When I joined the American Inns of Court, she came to our weekly breakfasts and loved talking to the judges and lawyers, listening to their stories and stealing bits of their bacon and cantaloupe. To this day, she attends these breakfasts with me and is very proud that she gets to come along.

After graduation I went to work for an attorney in New Jersey. At one point in time, I had to bring Monkey — my pet name for my daughter — to work with me. We had a huge filing due the next day, my husband was out of town and there was nowhere else for her to go. She sat in my office with me from 3:30 p.m. until nearly midnight, happily drawing away.

On the ride home, I thanked her for being so well behaved. She said, “You remember how I used to go to law school with you? This was kind of like that. I have missed it.”

I was so touched to realize how much she enjoyed being a part of my adult world.

I forget how much it means to her, to be allowed in on the things I am doing. Sure, she is thrilled if I play house with her or paint a picture with her, but she will cry if she misses the Thursday morning breakfast group.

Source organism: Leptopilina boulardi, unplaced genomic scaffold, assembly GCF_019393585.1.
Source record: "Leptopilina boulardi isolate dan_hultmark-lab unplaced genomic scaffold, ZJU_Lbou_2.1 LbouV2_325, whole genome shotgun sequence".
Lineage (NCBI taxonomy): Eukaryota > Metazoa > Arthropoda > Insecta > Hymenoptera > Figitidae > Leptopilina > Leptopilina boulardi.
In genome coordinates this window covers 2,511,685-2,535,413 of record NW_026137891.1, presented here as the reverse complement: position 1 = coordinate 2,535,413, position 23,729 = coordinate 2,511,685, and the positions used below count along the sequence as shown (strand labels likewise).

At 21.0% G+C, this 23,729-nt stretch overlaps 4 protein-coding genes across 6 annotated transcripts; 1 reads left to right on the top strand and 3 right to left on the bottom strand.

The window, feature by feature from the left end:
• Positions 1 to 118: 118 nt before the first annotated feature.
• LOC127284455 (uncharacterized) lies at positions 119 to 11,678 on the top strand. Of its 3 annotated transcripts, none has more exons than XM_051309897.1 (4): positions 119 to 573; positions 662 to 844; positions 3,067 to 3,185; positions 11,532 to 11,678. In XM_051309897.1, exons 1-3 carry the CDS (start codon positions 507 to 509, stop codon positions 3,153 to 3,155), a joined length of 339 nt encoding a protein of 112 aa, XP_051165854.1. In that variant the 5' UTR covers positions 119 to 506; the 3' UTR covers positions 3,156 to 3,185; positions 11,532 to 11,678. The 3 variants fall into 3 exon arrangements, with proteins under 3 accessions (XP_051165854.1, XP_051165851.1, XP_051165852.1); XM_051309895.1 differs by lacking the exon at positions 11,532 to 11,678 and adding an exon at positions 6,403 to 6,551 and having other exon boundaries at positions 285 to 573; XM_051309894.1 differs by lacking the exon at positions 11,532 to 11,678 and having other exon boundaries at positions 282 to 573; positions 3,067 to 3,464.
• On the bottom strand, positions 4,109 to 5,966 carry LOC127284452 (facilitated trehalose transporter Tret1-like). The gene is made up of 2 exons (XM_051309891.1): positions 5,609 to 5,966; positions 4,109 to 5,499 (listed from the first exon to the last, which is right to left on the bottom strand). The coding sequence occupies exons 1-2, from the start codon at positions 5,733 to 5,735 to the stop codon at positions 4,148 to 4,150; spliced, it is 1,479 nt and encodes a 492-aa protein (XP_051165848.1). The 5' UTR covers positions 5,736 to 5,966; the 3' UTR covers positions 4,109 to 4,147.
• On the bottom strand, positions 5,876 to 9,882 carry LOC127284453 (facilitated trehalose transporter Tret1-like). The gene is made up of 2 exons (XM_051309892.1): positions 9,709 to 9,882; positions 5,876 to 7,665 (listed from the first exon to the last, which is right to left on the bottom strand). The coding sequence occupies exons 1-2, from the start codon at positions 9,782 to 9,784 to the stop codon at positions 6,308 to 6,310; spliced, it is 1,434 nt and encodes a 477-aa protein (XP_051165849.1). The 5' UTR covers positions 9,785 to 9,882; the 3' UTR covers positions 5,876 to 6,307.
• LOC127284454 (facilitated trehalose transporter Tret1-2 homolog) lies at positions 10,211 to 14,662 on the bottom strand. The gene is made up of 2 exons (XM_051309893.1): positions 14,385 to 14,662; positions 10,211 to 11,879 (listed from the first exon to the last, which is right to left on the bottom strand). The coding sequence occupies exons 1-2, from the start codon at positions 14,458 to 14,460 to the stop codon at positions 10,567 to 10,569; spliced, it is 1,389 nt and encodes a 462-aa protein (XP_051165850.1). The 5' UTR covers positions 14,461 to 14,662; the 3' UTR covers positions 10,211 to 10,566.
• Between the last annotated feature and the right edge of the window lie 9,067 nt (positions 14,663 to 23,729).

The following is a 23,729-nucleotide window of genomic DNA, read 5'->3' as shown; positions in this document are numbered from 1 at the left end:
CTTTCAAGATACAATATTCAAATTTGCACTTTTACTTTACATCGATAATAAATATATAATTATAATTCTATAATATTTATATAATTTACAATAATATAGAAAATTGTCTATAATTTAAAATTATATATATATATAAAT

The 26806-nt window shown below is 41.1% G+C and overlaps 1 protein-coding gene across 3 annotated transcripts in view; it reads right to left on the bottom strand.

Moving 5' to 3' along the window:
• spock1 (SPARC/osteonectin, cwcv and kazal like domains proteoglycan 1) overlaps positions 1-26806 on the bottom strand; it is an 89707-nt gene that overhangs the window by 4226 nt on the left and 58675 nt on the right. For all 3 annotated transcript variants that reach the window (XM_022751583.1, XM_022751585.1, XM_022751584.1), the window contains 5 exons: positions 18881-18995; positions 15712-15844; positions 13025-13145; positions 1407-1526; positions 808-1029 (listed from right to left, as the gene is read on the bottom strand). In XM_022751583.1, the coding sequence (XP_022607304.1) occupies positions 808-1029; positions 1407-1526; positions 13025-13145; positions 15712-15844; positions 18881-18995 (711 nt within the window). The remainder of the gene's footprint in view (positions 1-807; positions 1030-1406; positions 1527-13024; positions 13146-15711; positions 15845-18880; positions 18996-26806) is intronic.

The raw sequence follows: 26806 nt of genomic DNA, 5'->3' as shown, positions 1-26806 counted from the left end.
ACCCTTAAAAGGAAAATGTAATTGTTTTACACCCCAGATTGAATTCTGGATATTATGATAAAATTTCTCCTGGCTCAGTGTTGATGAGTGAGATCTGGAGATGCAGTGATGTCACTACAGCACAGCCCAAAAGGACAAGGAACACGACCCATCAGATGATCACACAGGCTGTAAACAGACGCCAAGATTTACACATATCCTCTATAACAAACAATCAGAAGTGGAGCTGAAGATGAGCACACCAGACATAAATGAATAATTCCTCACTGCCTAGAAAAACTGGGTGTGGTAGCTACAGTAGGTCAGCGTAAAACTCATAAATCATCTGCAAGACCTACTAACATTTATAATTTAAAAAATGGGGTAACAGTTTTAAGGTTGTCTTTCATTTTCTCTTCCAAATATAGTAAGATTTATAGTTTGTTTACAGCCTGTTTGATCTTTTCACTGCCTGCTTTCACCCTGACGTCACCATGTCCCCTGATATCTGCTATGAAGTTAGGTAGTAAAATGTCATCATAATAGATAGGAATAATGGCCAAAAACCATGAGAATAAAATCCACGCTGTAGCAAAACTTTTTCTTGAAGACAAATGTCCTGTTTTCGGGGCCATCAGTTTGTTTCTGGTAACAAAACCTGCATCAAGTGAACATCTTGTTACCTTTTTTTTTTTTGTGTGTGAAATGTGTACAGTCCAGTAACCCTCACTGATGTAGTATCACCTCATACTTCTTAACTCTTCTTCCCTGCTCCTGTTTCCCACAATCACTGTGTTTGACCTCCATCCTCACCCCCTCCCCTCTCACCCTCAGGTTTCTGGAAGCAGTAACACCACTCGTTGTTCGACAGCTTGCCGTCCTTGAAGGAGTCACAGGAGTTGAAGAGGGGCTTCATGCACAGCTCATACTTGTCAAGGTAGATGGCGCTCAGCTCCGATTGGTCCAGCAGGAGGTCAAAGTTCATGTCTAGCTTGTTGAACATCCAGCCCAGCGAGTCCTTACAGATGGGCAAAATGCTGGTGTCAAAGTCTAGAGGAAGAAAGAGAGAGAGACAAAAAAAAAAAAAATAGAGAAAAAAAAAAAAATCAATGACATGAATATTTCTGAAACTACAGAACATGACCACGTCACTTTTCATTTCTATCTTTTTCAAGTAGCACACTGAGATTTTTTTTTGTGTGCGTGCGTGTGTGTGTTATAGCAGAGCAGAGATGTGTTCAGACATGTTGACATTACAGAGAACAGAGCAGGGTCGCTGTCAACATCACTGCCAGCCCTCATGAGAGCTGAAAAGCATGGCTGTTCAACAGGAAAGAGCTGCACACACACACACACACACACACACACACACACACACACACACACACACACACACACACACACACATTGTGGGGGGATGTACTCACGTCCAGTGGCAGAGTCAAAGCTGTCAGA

I always worried she would find these grownup occasions boring, but she doesn’t. She involves herself and finds a way to participate, every single time. She is so proud that she gets to attend grownup functions, and she is always well behaved at them. We may have tantrums in the store, or wiggling at a restaurant, but she knows when she has to behave well, and she is so pleased to be included that she goes out of her way to do her best.

There are other ways to invite children in: letting them cook with you, clean with you, choose items at the grocery store or make decisions about what you do as a family on the weekend. In my experience, just being asked to join in makes all the difference to our little people.

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Teaching the art of giving

December 17, 2014
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I have such fond memories of my childhood Christmases. I remember the emotions and feelings of warmth, love and happiness more so than the bountiful supply of gifts we eagerly unwrapped each year. I want my 3-year-old daughter to have the same kinds of cherished memories that I have stored so lovingly in my heart. […]

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Strengthening AP marriages